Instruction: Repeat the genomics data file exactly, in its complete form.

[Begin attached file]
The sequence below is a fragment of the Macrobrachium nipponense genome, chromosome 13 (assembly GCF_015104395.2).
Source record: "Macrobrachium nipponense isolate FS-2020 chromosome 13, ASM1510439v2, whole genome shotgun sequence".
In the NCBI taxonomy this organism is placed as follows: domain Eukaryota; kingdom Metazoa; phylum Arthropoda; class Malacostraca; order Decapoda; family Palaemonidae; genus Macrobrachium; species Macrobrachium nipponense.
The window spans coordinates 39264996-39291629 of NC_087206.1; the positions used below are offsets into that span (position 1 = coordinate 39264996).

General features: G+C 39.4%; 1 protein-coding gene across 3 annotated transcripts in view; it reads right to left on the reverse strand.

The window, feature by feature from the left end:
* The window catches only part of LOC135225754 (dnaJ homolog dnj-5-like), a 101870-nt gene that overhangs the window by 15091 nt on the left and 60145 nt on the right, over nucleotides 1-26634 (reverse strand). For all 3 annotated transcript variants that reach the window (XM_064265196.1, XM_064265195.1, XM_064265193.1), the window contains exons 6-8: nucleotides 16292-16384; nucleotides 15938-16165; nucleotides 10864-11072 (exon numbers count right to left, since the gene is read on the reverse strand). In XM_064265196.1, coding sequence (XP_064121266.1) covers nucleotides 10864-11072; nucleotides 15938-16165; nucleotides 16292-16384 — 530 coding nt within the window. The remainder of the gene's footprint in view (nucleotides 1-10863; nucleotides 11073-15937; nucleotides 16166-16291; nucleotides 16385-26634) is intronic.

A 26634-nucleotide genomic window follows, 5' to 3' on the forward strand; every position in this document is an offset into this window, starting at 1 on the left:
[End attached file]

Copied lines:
The sequence below is a fragment of the Macrobrachium nipponense genome, chromosome 13 (assembly GCF_015104395.2).
Source record: "Macrobrachium nipponense isolate FS-2020 chromosome 13, ASM1510439v2, whole genome shotgun sequence".
In the NCBI taxonomy this organism is placed as follows: domain Eukaryota; kingdom Metazoa; phylum Arthropoda; class Malacostraca; order Decapoda; family Palaemonidae; genus Macrobrachium; species Macrobrachium nipponense.
The window spans coordinates 39264996-39291629 of NC_087206.1; the positions used below are offsets into that span (position 1 = coordinate 39264996).

General features: G+C 39.4%; 1 protein-coding gene across 3 annotated transcripts in view; it reads right to left on the reverse strand.

The window, feature by feature from the left end:
* The window catches only part of LOC135225754 (dnaJ homolog dnj-5-like), a 101870-nt gene that overhangs the window by 15091 nt on the left and 60145 nt on the right, over nucleotides 1-26634 (reverse strand). For all 3 annotated transcript variants that reach the window (XM_064265196.1, XM_064265195.1, XM_064265193.1), the window contains exons 6-8: nucleotides 16292-16384; nucleotides 15938-16165; nucleotides 10864-11072 (exon numbers count right to left, since the gene is read on the reverse strand). In XM_064265196.1, coding sequence (XP_064121266.1) covers nucleotides 10864-11072; nucleotides 15938-16165; nucleotides 16292-16384 — 530 coding nt within the window. The remainder of the gene's footprint in view (nucleotides 1-10863; nucleotides 11073-15937; nucleotides 16166-16291; nucleotides 16385-26634) is intronic.

A 26634-nucleotide genomic window follows, 5' to 3' on the forward strand; every position in this document is an offset into this window, starting at 1 on the left: